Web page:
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Pike, Brigid (2006) New social partnership agreement addresses drugs and alcohol. Drugnet Ireland , Issue 19, Autumn 2006 , p. 7.

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Published in June 2006, Towards 2016: Ten-Year Framework Social Partnership Agreement 2006–2015 1 adopts a new lifecycle framework to address key social challenges that individuals in Irish society at different stages of life will face over the next 10 years. This means a focus on the needs of children, young adults, people of working age, older people and people with disabilities. The lifecycle framework will place these stages at the centre of policy development and delivery, assessing the risks facing individuals at these various stages and the supports available to them to address those risks. An agreed vision and key long-term goals for each stage of the lifecycle are identified in the framework Agreement, together with a programme of agreed priority actions in pursuit of each of the long-term goals.

The issues of illicit drugs and alcohol are addressed in relation to children (0–17 years) and young adults (18–29 years).

o         The Agreement contains a commitment, identified as a priority action in relation to children, to monitor prevalence trends in smoking and substance use through the National Health and Lifestyle Surveys and the European School Survey Project on Alcohol and other Drugs (ESPAD) (Towards 2016: Section 30.2).

o         A cross-departmental team chaired by the Office of the Minister for Children is developing an initiative to test models of best practice which promote integrated, locally-led, strategic planning for children’s services. The initiative will focus on children who are at risk of suffering from multiple disadvantage relating to poverty and social exclusion, and on vulnerable families exposed to, among other things, risks from substance abuse (Towards 2016: Section 30.3).

o         Young adults are recognised as having three particular health needs – combating substance misuse, reducing alcohol-related harm and the prevention of suicide. While not identifying any priority actions or innovative measures in relation to substance misuse or alcohol, the Agreement notes the establishment of a fifth rehabilitation pillar in the National Drugs Strategy, the potential for better co-ordination between the areas of drugs and alcohol, and the allocation of additional funding in 2006 to develop drug-related facilities and services for young people. It notes that the recommendations of the Working Group on Alcohol, established under Sustaining Progress, will be implemented. (Towards 2016: Section 31.3)

Under the heading of Road Safety, Towards 2016 endorses the passing of the Road Traffic Bill 2006, which provides the necessary statutory backing for a range of specific measures set out in the Road Safety Strategy 2004–2006. The Agreement prioritises the need to introduce mandatory roadside alcohol testing. It makes no reference to drug driving or to mandatory drug testing.Subsequent to the release of the Agreement, on 19 July 2006 the Road Traffic Act 2006 came into effect. Under the Act, the gardaí have the power to carry out mandatory roadside alcohol testing. Drivers who are breathalysed and found to be over the legal limit2 will face between three months and four years off the road.  Those who refuse to give a breath test face two years off the road.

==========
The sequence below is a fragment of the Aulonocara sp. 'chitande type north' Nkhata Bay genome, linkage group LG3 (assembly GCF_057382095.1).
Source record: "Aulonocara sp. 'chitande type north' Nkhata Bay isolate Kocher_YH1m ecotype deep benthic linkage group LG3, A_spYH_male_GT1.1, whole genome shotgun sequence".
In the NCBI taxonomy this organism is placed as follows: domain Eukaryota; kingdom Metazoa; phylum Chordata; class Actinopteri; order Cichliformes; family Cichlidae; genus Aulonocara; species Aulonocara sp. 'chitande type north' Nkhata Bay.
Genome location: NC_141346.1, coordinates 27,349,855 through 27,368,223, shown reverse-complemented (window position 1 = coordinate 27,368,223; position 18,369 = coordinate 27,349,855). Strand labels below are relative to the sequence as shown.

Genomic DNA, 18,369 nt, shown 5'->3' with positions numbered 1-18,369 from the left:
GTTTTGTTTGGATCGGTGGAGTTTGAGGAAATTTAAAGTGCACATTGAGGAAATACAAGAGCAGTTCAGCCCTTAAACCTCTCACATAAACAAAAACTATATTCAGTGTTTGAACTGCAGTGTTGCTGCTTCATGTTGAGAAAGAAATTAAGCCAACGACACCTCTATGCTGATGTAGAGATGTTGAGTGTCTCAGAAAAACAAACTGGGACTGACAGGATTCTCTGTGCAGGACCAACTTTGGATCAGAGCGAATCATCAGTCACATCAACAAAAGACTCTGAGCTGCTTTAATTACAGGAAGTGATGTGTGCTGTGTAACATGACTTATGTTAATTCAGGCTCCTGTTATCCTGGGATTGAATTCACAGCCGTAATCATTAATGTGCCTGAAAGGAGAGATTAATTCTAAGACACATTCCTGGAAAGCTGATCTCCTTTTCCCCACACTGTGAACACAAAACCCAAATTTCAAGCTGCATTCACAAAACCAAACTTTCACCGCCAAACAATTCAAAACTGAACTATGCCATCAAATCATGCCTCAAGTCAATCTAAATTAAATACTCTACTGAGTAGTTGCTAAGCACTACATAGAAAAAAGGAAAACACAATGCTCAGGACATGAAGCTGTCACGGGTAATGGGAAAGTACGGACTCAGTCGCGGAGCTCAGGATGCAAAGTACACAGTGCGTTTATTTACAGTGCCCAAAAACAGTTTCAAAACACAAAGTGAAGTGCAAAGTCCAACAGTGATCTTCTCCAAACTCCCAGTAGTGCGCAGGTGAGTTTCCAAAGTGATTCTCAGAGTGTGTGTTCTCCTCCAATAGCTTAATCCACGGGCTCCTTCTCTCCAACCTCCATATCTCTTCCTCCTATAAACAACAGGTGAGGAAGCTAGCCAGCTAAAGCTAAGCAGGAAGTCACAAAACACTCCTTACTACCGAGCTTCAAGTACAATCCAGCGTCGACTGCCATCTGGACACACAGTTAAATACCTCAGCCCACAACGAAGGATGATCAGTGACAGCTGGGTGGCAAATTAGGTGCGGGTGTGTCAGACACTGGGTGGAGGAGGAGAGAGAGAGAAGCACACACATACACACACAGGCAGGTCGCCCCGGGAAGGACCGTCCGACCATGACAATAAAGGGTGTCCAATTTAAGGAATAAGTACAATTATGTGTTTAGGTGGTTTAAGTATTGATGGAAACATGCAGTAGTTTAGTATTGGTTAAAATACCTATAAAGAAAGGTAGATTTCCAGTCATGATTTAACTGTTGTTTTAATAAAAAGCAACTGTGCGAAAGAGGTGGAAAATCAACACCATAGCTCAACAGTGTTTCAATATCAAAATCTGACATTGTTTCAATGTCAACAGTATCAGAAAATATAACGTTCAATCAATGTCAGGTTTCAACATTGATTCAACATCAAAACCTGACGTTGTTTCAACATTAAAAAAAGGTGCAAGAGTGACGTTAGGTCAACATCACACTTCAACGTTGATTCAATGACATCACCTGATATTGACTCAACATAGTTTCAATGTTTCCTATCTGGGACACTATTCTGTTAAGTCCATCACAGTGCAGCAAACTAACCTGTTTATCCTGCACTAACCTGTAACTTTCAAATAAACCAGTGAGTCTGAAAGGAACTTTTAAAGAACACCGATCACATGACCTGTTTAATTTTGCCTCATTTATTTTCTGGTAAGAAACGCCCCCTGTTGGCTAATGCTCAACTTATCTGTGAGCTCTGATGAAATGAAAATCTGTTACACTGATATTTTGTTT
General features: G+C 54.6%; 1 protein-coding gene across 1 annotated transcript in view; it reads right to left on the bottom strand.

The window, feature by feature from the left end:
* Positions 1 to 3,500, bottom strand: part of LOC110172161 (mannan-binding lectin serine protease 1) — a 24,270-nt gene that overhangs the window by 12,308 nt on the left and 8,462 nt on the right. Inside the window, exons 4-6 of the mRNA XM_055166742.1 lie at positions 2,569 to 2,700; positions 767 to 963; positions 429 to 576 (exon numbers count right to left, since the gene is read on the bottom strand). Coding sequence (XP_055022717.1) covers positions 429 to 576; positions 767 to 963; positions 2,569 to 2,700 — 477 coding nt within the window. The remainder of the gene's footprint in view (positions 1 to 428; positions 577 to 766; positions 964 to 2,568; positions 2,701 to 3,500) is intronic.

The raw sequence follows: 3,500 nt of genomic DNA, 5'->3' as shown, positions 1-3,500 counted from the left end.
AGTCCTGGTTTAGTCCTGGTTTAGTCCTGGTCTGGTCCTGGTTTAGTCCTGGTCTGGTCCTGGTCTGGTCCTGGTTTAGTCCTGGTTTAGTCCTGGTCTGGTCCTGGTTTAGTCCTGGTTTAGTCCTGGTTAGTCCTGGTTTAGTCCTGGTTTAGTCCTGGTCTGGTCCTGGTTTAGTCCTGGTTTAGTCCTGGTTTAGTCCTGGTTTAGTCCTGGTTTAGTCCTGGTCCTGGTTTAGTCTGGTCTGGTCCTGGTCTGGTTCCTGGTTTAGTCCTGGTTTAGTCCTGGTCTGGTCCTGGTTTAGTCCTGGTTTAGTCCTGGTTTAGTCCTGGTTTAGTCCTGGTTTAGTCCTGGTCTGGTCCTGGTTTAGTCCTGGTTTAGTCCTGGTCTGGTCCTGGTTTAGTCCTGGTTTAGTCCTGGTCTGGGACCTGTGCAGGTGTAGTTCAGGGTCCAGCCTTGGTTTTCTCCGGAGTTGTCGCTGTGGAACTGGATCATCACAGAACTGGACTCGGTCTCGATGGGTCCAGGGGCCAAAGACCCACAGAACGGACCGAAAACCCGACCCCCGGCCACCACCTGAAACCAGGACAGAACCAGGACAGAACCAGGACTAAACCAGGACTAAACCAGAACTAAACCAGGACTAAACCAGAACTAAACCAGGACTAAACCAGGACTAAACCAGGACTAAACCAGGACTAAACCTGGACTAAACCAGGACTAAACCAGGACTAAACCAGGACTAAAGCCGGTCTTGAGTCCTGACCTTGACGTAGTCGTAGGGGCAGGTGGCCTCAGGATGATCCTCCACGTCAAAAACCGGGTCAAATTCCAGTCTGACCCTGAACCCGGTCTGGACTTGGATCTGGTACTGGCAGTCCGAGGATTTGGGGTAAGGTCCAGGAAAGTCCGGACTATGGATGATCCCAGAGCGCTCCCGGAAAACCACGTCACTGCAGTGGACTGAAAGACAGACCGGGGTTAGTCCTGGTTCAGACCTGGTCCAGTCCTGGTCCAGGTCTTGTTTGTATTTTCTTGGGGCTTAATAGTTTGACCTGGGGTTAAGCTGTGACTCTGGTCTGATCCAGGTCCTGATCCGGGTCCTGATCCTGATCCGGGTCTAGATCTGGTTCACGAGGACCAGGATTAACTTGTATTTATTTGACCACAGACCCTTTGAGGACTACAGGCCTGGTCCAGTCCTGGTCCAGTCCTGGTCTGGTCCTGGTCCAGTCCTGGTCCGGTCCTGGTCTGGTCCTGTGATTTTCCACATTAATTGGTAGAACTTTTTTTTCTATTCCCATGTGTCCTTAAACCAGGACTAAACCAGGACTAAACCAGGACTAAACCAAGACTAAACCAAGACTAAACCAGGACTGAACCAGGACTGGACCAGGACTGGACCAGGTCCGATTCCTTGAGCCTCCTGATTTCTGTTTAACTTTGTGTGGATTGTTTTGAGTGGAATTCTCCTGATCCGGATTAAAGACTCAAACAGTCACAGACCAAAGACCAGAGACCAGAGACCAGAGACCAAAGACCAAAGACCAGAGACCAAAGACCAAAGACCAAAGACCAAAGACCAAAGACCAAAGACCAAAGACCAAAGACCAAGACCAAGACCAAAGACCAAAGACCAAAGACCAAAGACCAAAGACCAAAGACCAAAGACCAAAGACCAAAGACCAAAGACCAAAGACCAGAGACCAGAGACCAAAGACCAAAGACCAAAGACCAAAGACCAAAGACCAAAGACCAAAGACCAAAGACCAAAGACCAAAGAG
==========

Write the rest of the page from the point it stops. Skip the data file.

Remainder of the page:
The new ten-year framework Agreement outlines the governance framework and monitoring mechanisms that will support implementation of the Agreement. The Steering Group established under Sustaining Progress 2003–2006 will be reconvened and will assume overall responsibility for managing the implementation of this Agreement. As heretofore, there will be ongoing quarterly meetings to review, monitor and report on progress, and an annual formal meeting of all parties to the Agreement. In addition, the Agreement provides for a streamlined outcomes-focused approach to monitoring and reporting of progress on social inclusion matters under the lifecycle framework. A formal review will be conducted during 2008. Furthermore, government has committed to involving the Social Partners in the development of policy, to ensuring meaningful input by the Partners into the shaping of appropriate responses to individual policy issues and the design of implementation arrangements, and to providing the Social Partners, with sufficient notice, information and appropriate processes for engagement. 

1 See H Sinclair ‘Driving while over the legal limit for alcohol or under the influence of drugs’ on p.5 of this issue for a definition of the legal limit for alcohol on the breath.

Item Type
Article
Publication Type
Irish-related, Open Access, Article
Drug Type
All substances
Issue Title
Issue 19, Autumn 2006
Date
July 2006
Page Range
p. 7
Publisher
Health Research Board
Volume
Issue 19, Autumn 2006
EndNote
Accession Number
HRB (Available)

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